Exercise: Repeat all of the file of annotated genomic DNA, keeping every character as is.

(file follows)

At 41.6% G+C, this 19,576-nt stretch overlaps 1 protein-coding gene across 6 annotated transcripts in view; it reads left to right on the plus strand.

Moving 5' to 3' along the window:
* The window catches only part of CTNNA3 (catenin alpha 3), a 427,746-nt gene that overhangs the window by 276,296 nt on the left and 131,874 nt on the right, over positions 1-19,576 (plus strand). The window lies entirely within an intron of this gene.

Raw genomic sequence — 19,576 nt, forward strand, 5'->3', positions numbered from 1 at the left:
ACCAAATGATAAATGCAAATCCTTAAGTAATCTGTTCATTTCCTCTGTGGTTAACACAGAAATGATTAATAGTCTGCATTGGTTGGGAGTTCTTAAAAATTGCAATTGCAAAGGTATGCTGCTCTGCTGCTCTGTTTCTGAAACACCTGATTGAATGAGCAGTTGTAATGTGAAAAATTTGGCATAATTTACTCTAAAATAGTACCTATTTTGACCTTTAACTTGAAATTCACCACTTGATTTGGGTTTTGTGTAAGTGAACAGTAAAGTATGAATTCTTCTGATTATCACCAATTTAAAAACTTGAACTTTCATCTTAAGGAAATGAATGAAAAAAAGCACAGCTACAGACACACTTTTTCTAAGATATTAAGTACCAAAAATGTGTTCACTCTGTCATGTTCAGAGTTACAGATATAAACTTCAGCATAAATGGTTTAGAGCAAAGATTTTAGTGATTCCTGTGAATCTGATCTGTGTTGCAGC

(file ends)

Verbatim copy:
At 41.6% G+C, this 19,576-nt stretch overlaps 1 protein-coding gene across 6 annotated transcripts in view; it reads left to right on the plus strand.

Moving 5' to 3' along the window:
* The window catches only part of CTNNA3 (catenin alpha 3), a 427,746-nt gene that overhangs the window by 276,296 nt on the left and 131,874 nt on the right, over positions 1-19,576 (plus strand). The window lies entirely within an intron of this gene.

Raw genomic sequence — 19,576 nt, forward strand, 5'->3', positions numbered from 1 at the left:
ACCAAATGATAAATGCAAATCCTTAAGTAATCTGTTCATTTCCTCTGTGGTTAACACAGAAATGATTAATAGTCTGCATTGGTTGGGAGTTCTTAAAAATTGCAATTGCAAAGGTATGCTGCTCTGCTGCTCTGTTTCTGAAACACCTGATTGAATGAGCAGTTGTAATGTGAAAAATTTGGCATAATTTACTCTAAAATAGTACCTATTTTGACCTTTAACTTGAAATTCACCACTTGATTTGGGTTTTGTGTAAGTGAACAGTAAAGTATGAATTCTTCTGATTATCACCAATTTAAAAACTTGAACTTTCATCTTAAGGAAATGAATGAAAAAAAGCACAGCTACAGACACACTTTTTCTAAGATATTAAGTACCAAAAATGTGTTCACTCTGTCATGTTCAGAGTTACAGATATAAACTTCAGCATAAATGGTTTAGAGCAAAGATTTTAGTGATTCCTGTGAATCTGATCTGTGTTGCAGC